What makes the Monastery of the Cross in Jerusalem so unique?
It looks more like a fortress than a monastery, hidden by tall medieval walls in the Valley of the Cross. Today it's in the middle of Jerusalem, just a few hundred meters from the Israel Museum and the Knesset, in the upscale neighborhood of Rehavia.
The Monastery of the Cross in Jerusalem is the oldest standing monastery in the city. Its history is dramatic having been destroyed and rebuilt many times over the past 1,700 years!
The Monastery of the Cross gets its name based on the belief that it is located on the very spot where the tree grew that was used to build the crucifixion cross.
The holy room in the monastery marks the exact place where the holy tree grew. The paintings in the holy room depict the history of the tree.
Tradition holds that after Lot escaped the destruction of Sodom, Abraham gave Lot three staffs of pine, cypress and cedar. Abraham received the staffs from the angels who came to his tent to tell him that his aged wife Sara would become pregnant. Lot planted and watered the staffs which grew into a triple-crested tree.
Thousands of years later, the tree was cut down in a spot marked the Holy Room. Its wood was carried to the crucifixion site where Jesus was nailed to the cross and crucified.
The Monastery of the Cross was first built in the 5th century by the Byzantines.
During the Persian invasion of 614, the monastery was destroyed and again in 796 when the invading Arab mobs killed all the residing monks. The monastery remained in ruins for over 400 years.
Finally in the 11th century, Saint Prochorus, a monk from Causcasian Georgia rebuilt the monastery, following the original building lines of the Byzantine monastery and adding a dome.
In those days, the monastery was in a remote location outside the protection of the city walls. So it was built with security in mind. You can see the buttressed walls and a few high windows designed to protect the monastery's inhabitants. All in all, the Crusader era was a time of prosperity for the monastery. The Crusaders referred to it as the Georgian Monastery.
Then in the 13th century, the Mamlukes, the slave-warriors of medieval Islam overthrew their masters and established a dynasty that included Jerusalem.
For some years, Jerusalem was in turmoil, the Crusaders were expelled and for while so were the Georgian monks. Eventually, the Mamlukes decided to bequeath to the Georgian Monastery rights to all the Christian sites of Jerusalem including the Church of the Holy Sepulchre. Perhaps they did so because having originated in the Caucasian area of Asia, the Mamalukes extended a favor to their former Georgian neighbors.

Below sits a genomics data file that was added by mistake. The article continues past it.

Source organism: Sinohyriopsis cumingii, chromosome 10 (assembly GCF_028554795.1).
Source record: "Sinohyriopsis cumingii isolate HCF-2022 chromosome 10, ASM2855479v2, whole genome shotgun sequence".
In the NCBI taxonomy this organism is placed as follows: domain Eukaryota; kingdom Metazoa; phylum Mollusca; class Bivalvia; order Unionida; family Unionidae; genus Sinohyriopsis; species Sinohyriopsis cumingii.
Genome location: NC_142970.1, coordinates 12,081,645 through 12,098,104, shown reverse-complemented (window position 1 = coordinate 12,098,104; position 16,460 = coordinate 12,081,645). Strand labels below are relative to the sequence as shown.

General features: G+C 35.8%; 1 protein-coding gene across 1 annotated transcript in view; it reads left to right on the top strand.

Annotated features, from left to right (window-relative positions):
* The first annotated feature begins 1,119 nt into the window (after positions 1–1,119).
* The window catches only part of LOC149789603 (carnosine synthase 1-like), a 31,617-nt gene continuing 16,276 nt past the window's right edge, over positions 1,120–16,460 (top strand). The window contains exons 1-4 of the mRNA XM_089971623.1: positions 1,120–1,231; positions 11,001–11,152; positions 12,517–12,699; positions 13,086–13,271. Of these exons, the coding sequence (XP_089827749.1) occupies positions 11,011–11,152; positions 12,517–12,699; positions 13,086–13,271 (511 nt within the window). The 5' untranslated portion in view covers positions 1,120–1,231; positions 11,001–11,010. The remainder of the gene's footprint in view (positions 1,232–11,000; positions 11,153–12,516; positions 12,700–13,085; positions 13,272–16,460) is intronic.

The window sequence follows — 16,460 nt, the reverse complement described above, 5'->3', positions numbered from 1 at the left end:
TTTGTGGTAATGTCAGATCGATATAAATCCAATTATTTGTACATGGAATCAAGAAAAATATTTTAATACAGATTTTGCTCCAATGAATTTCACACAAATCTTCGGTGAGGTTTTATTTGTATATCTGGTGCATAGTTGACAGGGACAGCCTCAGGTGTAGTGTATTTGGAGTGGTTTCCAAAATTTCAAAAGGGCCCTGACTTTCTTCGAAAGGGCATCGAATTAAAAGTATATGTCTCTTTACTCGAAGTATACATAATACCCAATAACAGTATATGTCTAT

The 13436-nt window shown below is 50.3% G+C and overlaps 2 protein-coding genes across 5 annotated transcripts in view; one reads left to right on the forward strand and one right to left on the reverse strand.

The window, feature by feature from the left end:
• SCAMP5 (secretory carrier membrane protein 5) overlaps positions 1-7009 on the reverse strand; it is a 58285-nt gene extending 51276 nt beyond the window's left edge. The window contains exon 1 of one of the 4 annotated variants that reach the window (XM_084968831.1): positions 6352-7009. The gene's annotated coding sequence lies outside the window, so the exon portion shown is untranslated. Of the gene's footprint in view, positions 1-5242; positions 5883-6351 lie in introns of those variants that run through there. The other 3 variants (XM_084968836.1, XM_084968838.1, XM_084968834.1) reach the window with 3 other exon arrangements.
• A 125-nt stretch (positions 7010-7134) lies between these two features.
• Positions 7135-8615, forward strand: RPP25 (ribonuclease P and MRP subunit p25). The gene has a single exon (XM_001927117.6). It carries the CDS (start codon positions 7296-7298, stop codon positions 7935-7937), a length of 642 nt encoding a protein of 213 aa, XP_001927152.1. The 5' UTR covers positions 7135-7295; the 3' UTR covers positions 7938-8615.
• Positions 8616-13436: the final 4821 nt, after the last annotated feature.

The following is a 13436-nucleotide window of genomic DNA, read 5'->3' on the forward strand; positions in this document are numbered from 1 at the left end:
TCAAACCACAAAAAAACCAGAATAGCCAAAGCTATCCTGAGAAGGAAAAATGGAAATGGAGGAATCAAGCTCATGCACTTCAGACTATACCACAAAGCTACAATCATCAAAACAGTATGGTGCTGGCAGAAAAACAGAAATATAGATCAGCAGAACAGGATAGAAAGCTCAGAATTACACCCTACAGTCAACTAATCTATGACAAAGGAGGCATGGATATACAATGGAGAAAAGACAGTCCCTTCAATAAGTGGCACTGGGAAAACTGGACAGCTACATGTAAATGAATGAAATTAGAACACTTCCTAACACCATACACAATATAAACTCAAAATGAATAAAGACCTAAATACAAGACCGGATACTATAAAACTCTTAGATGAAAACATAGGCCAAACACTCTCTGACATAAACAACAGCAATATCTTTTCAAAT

It its heydey, the monastery housed hundreds of Georgian monks and became the center for Georgians in the land.
Many of the Georgian monks were well-known scholars and they created and gathered many literary and art works in what became one of Jerusalem’s most impressive libraries.
In the late 1600's the Church of Georgia was in trouble at home and was forced to give up control of their overseas properties.
The Greek Orthodox took over the Monastery of the Cross Jerusalem. Over the years, they enlarged the monastery and built a bell tower.
They opened the library and a museum of antiquities to the general public. The monastery housed a religious seminary in the 1800's with hundreds of students, some of who even became the Greek Orthodox Patriarch.
Eventually, the Greek Orthodox funds dried out as well. Less than a handful of monks remained in residence and the monastery was neglected.
Just about fifty years ago, the monastery was finally restored by the Greek Orthodox Church and the State of Israel to its original grandeur. In the center of the monastery chapel is the original mosaic floor from the 5th century.
The floor has geometric shapes, flowers and the classic Byzantine Christian symbol of fish. They say that the dark stains are blood marks from the monks killed back in 796.
The church is full of glorious frescoes, paintings and pillars of saints and disciples.
Today you can visit the monastery chapel, courtyards, a museum exhibiting monastery life in the Middle Ages, the old kitchen area, monk living quarters, a gift shop and a small cafe area.
It is open daily except Sundays.
You might also be interested in: